The name “jasmine” conjures up an image of a lush vine with starry white flowers and a luxurious fragrance in the afternoon sun. But not all jasmine flowers are white, not are all scented and not all need full sun to thrive. The flowers of true jasmine (Jasmine spp.) are white, yellow or pink trumpets — some scented, some unscented — that grow in sun or partial shade. And the fragrant flowers of star jasmine (Trachelospermum spp.) do fine in full shade. Both types of jasmine grow well in a Mediterranean climate.
Select jasmine cultivars that grow in the kind of shade in your garden. Both madison jasmine (Trachelospermum Jasminoides “Madison”) and Asiatic jasmine (Trachelospermum asiaticum) accept full shade and many cultivars grow in partial shade.
Plant the jasmine in well-draining soil. Work a 2-inch layer of organic compost into your soil before planting. Water immediately after planting, then again whenever the soil is dry to a depth of 3 inches. Jasmine do not tolerate drought and need additional water during dry spells.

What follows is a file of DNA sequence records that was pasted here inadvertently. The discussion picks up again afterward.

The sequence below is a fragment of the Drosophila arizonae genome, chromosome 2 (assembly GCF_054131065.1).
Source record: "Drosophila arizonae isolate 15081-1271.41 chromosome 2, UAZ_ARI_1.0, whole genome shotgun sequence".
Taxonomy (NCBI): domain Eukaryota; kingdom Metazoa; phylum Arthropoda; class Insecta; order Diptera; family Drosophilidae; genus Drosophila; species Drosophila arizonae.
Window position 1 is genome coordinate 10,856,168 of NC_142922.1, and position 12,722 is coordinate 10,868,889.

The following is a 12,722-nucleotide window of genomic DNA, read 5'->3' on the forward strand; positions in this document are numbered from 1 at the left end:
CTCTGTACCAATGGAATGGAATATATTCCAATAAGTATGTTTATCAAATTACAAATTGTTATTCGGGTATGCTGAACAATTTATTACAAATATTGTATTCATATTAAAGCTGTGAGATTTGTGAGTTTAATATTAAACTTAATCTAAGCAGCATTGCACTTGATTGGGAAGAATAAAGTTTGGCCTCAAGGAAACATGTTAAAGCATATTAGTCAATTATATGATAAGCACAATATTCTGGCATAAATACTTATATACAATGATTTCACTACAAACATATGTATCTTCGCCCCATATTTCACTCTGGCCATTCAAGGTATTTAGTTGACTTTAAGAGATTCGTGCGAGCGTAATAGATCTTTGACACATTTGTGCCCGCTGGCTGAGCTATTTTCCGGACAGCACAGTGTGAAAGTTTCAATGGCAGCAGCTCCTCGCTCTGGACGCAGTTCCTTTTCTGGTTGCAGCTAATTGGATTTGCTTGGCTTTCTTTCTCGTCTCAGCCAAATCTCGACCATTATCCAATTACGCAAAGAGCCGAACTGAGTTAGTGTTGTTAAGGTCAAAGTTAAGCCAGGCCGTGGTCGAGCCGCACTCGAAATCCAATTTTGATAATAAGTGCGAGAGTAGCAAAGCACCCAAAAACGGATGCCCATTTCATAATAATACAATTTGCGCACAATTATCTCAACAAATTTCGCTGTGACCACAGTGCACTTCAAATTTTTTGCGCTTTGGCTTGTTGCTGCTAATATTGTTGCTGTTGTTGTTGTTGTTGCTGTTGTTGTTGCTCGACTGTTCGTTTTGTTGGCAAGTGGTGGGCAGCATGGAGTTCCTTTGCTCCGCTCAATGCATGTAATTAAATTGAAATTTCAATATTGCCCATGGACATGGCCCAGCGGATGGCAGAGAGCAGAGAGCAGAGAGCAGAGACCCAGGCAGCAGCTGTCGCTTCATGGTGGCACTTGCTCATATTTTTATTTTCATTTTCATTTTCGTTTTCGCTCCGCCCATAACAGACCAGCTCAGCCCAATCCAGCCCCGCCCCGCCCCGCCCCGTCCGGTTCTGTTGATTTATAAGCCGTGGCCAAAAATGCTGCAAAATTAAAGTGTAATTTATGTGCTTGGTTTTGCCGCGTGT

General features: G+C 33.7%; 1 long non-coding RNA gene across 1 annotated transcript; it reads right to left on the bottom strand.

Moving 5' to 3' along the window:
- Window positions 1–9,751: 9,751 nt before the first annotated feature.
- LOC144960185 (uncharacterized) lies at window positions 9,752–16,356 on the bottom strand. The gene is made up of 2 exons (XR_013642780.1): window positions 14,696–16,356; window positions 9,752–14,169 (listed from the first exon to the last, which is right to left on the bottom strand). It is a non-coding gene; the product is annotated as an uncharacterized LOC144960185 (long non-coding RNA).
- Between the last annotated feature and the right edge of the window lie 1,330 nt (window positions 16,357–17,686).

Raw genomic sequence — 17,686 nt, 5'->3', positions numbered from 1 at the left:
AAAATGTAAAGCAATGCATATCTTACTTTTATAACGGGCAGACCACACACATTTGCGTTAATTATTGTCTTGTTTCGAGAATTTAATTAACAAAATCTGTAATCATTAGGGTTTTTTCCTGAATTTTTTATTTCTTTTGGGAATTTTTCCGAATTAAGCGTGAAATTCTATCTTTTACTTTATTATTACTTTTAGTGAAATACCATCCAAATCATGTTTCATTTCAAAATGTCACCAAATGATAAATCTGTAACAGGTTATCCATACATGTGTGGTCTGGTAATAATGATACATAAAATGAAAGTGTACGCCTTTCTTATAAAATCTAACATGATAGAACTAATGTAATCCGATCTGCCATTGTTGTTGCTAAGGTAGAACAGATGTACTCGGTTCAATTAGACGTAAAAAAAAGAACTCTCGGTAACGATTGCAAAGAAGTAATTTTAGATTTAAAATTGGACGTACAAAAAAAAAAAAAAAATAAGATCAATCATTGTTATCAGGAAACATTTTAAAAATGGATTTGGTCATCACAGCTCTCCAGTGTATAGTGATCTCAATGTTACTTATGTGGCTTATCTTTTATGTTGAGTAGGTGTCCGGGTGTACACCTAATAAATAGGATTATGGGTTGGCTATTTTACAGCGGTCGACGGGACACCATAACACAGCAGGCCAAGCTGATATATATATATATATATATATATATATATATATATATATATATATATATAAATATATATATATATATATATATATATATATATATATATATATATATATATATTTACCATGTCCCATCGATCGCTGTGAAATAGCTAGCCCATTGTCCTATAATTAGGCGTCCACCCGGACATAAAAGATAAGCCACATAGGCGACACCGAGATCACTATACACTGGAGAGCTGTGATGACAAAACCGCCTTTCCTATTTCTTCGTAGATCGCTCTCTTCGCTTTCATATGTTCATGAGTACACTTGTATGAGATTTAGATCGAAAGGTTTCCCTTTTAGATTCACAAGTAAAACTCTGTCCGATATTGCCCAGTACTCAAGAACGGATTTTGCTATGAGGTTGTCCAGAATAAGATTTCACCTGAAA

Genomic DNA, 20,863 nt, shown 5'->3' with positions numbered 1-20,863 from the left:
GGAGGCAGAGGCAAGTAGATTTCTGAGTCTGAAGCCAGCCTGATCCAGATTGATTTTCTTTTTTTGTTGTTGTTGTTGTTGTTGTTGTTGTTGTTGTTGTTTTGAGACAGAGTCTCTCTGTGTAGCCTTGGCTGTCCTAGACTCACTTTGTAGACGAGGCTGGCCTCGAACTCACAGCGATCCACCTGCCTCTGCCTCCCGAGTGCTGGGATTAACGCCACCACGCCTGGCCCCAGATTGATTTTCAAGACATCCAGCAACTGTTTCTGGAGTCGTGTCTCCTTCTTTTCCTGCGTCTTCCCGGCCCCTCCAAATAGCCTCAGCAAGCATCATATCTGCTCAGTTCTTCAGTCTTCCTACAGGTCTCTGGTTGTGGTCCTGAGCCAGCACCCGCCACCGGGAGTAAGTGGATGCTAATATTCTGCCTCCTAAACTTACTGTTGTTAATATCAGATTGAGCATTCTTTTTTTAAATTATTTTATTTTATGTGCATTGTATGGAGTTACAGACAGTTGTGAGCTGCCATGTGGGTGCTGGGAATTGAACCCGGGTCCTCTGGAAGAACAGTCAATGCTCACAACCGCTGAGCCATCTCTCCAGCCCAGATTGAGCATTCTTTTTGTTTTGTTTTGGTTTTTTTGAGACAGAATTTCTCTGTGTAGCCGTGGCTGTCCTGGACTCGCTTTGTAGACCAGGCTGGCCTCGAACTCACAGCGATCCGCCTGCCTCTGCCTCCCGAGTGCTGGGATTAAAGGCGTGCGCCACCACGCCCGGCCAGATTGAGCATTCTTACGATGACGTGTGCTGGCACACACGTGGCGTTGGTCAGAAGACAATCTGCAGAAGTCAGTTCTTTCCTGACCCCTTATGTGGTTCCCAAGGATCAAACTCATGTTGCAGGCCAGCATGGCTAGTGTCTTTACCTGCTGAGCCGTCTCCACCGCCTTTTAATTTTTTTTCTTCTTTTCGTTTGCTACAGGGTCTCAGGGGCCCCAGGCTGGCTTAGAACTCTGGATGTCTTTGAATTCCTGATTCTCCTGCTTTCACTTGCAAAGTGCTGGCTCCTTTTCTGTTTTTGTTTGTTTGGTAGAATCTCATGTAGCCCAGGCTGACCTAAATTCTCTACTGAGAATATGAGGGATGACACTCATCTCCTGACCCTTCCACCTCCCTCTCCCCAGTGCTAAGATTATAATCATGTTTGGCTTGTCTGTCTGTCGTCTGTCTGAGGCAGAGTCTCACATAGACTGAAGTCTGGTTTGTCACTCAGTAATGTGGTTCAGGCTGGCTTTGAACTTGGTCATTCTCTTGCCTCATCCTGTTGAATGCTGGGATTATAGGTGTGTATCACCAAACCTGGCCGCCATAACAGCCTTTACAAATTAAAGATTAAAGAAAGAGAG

Install a support for your jasmine to climb, such as a trellis or arbor, near the jasmine plants. If you plant the jasmine close to a wall or tree, run cords, a pole or a wire structure from the planting location. Tie the stalks loosely to the support structure with twine until the vine is established.
Fertilize jasmine every month during the growing season. Use a balanced, water-soluble fertilizer for easy application. Prune off dead wood whenever you become aware of it.
When selecting a jasmine plant, remember that more than 200 types of jasmine exist with many different characteristics. Some jasmine species are evergreen, some deciduous; most are summer-bloomers but some flower in winter. Some present as shrubs but many are climbing vines and others are short, spreading vines great for ground cover. Select the one that fits your needs and landscape requirements.
Your jasmine cultivar will produce fewer flowers if planted in the shade, so do not compare your bush to your neighbor’s in full sun. On the other hand, shade-planted jasmine will require less water.
Monrovia: Madison Jasmine (Trachelospermum Jasminoides “Madison”)
Monrovia: Snow N Summer Asiatic Jasmine
Fine Gardening: Asiatic Jasmine
Portland Nursery: Jasmine
Fine Gardening: Genus Jasminum
University of California Statewide Integrated Pest Management Program: Pests in Gardens and Landscapes:Jasmine, Star Jasmine — Jasminum spp.
Clemson Cooperative Extension: Jasmine